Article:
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“Their first impression when they come here is ‘Wow there are so many animals here’,” says SSPCA Chairman Rebecca D’Cruz amidst the barking and the meowing of the animals at the shelter.  “There’s nothing like holding a kitten or puppy in your hands as you tell the kids why this animal shouldn’t be here, and that’s when you introduce the important messages like why it’s important to spay or neuter the animals and how you should care for your pets… you don’t just throw them out in the garbage just because you feel like it.”

 

Other efforts they’ve discharged this year to find ways to control the stray population is Phase 1 of the Kuching-wide Stray Dog Survey. It proves to be the first survey in Malaysia and is intended to help local councils better strategise efforts towards controlling the stray population.

 

In 2012, in partnership with DBKU and MBKS, they organised subsidised neutering campaigns for DBKU and MBKS residents respectively. A total of 496 animals were signed up, 292 of which were eventually neutered.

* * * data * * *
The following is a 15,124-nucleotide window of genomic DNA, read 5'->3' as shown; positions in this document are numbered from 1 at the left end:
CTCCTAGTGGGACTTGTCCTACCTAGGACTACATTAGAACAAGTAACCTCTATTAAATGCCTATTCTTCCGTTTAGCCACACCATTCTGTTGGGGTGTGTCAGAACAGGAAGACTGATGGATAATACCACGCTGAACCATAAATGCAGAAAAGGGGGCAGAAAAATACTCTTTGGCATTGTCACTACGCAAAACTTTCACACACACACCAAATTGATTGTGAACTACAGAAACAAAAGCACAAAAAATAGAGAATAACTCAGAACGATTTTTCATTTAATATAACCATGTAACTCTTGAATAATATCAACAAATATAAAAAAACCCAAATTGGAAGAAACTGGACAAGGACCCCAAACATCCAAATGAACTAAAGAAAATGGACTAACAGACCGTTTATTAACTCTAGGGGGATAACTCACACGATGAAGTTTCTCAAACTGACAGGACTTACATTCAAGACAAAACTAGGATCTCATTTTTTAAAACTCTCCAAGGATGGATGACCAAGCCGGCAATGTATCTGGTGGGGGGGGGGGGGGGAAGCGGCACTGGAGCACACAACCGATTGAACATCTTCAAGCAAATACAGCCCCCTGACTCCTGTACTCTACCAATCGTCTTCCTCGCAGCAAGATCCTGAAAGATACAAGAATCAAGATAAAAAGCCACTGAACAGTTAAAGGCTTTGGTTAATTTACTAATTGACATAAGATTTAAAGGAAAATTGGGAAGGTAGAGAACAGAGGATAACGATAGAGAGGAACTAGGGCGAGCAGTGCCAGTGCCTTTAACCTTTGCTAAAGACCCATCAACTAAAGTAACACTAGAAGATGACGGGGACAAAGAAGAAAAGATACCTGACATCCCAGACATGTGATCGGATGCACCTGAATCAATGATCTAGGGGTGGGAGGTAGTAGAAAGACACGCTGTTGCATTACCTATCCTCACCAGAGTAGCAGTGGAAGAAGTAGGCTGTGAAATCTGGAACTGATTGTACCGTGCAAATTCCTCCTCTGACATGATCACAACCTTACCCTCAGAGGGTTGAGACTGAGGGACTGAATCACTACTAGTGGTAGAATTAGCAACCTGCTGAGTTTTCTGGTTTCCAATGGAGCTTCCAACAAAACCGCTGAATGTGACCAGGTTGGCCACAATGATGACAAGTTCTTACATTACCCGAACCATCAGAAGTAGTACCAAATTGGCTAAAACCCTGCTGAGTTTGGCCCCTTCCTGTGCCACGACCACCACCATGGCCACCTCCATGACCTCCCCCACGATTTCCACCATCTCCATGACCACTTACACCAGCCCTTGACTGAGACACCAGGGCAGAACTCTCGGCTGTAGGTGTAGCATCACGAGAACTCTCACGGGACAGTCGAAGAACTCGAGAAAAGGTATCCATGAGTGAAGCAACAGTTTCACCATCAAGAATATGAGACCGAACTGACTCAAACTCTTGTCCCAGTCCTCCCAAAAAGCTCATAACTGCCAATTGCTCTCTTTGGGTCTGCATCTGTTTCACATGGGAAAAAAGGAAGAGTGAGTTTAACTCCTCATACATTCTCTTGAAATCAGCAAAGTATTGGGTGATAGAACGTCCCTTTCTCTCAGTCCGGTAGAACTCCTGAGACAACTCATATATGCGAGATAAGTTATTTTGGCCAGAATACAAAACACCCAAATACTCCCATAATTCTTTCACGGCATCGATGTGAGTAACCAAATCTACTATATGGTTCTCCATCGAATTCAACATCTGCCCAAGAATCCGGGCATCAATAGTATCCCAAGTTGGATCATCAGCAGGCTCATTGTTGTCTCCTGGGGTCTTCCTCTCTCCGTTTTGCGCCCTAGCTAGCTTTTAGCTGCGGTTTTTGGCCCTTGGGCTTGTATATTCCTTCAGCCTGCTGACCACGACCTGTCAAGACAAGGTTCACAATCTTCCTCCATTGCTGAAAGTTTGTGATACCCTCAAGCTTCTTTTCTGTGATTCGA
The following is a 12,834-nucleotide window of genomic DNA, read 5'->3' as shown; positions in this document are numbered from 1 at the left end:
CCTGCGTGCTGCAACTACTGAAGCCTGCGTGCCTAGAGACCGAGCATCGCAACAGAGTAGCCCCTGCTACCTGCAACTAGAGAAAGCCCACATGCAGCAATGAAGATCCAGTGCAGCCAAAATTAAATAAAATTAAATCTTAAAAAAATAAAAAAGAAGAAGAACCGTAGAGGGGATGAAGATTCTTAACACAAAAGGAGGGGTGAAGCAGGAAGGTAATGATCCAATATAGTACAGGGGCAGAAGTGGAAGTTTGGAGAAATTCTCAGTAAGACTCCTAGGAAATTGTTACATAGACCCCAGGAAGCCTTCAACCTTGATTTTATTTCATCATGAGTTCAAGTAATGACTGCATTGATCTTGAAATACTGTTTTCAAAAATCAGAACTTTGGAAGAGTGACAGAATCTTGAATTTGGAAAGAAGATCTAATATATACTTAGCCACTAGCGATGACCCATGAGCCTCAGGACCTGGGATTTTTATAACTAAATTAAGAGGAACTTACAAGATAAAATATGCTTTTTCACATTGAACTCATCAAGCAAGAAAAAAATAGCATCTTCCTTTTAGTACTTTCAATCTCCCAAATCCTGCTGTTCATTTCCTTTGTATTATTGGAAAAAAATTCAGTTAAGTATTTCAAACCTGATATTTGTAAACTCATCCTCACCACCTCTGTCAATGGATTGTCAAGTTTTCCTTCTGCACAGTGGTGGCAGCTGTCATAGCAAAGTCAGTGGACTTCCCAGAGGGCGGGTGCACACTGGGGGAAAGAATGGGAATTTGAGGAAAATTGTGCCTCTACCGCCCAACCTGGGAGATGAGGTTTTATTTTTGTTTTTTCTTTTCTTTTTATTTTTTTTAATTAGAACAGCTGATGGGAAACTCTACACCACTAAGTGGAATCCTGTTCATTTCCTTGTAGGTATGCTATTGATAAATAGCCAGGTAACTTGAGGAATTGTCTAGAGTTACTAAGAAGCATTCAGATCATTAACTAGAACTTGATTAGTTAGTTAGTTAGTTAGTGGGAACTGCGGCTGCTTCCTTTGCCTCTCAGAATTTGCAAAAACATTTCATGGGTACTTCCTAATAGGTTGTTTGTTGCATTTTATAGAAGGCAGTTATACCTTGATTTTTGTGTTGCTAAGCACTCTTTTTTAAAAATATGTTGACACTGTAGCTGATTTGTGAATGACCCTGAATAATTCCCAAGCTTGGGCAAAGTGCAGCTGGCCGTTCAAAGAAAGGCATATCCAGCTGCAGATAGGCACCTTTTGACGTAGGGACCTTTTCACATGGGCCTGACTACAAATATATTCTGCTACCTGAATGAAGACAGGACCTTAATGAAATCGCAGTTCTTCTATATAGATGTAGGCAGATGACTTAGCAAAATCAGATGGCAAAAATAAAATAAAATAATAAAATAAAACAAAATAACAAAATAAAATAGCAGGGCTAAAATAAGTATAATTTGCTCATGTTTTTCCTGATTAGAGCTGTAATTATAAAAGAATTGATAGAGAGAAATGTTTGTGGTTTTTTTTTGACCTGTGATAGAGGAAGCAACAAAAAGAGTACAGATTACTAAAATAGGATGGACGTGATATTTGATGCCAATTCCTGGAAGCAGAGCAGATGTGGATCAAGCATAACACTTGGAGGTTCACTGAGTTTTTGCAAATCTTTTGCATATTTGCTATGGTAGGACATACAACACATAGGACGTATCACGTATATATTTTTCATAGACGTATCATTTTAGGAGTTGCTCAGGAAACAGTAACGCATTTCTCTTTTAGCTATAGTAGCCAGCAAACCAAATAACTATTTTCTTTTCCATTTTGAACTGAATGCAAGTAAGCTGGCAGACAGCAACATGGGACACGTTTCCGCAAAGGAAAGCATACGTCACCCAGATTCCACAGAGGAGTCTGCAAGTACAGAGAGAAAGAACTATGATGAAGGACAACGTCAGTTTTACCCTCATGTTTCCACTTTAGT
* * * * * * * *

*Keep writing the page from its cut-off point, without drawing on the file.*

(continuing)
Despite the leaps and bounds they’ve made in the public eye, there’s still a lot of work to do to inform and educate the public when it comes to the shelter’s role and responsibilities.

 

“Our role here is: we are not the old folks’ home for animals, we are a halfway house. Our role here is to care for the animals until we can find them a home to make way for another animal. So we need to get the animals to move through the system and that’s why we have adoption campaigns.”